4. Let sugar become a food group. I never aimed to be a ‘no sugar’ house. My brother had a friend from one of those houses, and that poor kid would come to our house and dust off an entire bag of Oreos in about 90 seconds flat, because he was so deprived. It was kind of sad. Birthday cake and warm cookies and Halloween candy are among the greatest joys of childhood. Still… I never meant for sugar to become a daily guest at our (nearly) every meal. And yet, there it is. I try to keep it in check with healthy stuff, and then I give us some grace to enjoy dessert. Because life is short. And delicious.

All this said, there are still some “nevers” that I maintain. I know that kids change and the world is complicated and stuff happens. But still, it is important to know where your boundaries are as a parent. This means articulating values, checking in with your partner, communicating the ‘whys’ of things with kids … and knowing where you will compromise, and where you won’t.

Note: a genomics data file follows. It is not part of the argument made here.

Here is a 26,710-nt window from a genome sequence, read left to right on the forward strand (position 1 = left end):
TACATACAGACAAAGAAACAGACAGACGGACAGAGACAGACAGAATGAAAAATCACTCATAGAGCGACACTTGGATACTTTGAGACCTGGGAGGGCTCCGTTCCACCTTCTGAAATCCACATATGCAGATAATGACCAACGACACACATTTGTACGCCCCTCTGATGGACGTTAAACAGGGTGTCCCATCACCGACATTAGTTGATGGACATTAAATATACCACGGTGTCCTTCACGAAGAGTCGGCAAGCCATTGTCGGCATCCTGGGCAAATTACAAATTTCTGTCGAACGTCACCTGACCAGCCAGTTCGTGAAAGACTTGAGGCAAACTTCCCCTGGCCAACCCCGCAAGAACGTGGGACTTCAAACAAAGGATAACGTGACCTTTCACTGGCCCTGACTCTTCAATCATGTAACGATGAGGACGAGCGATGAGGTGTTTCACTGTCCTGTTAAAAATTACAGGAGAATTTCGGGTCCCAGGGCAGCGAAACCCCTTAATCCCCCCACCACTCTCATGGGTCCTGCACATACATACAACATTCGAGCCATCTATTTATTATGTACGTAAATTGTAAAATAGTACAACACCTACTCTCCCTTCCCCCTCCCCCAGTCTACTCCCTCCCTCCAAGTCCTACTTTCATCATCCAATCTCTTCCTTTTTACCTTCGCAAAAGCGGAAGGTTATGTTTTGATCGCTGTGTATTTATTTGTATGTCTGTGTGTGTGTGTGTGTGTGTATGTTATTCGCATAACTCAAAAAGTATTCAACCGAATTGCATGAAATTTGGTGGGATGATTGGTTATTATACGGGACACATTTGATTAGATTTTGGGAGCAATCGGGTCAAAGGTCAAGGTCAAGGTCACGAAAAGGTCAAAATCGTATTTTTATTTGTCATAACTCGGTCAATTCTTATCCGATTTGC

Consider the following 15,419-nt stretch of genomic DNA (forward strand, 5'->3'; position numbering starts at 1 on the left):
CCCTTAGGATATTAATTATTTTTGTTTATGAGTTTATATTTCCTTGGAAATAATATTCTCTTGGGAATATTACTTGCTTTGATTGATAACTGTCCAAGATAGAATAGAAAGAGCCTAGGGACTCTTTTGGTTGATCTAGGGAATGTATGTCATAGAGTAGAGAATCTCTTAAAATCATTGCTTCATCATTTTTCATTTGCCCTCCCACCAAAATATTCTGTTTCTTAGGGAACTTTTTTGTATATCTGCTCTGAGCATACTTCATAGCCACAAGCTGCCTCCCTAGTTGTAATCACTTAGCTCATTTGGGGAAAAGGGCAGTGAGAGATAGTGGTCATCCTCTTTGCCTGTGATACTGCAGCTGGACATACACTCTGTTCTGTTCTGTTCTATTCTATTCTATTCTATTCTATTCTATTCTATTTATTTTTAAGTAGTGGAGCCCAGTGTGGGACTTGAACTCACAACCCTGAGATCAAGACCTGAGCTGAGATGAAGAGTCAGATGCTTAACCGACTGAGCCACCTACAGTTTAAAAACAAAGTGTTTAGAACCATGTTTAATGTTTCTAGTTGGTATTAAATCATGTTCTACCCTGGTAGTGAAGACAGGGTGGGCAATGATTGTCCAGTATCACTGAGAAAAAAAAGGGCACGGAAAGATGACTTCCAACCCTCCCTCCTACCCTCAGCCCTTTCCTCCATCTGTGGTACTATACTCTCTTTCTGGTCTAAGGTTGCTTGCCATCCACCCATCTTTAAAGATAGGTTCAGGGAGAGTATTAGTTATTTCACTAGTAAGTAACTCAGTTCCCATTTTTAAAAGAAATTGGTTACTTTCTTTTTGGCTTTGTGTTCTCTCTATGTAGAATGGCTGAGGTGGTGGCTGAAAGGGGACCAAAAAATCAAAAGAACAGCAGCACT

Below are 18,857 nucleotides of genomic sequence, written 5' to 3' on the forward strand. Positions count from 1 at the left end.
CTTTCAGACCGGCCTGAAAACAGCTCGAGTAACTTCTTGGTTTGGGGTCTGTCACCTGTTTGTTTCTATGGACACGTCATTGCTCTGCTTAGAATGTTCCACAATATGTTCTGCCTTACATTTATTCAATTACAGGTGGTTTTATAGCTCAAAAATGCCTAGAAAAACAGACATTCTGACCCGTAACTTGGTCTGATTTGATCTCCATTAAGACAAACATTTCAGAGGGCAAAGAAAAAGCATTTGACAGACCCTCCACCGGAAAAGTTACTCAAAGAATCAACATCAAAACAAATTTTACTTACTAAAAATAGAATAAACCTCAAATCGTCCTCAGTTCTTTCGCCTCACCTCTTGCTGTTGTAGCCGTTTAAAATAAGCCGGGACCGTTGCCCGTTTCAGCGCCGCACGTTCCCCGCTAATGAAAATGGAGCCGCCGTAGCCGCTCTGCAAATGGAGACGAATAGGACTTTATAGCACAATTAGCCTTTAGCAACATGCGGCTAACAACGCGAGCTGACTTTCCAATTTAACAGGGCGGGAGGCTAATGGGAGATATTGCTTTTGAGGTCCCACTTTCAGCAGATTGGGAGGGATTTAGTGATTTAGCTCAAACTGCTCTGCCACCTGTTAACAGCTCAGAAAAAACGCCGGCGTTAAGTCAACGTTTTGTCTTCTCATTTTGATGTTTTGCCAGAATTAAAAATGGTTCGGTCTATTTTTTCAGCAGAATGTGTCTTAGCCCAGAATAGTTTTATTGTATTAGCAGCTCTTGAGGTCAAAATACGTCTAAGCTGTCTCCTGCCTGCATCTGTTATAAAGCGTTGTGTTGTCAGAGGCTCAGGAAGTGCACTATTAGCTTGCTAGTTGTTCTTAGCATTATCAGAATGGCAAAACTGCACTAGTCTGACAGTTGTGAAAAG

Here are the things that I (still) won’t do:

  1. There will never be a dvd player in my car, or a computer/iPad game at the dinner table. While we give in to the occasional laptop viewing on a long trip, the car is a place from which to view the world. Kind of hard to do if there is a screen permanently affixed to the roof over your head. Also, meals are for conversation. And even if I didn’t care about talking to my kids at dinner (which I do) I would still care that they are definitely going to spill chocolate milk on my Kindle. So there’s that.
  2. “Busy” will never be a family value at our house. I know there will be seasons when we are rushed, over-booked, and exhausted. But as my kids get older, it is important that we have downtime together built into the rhythm of our life; and that we don’t let our collective self-worth get wrapped up in how much stuff we ‘do.’
  3. I will never call my daughter a princess. I will never tell my son to “man up.”
  4. I will never compare my children to each other, or pit them against each other for my approval or affection.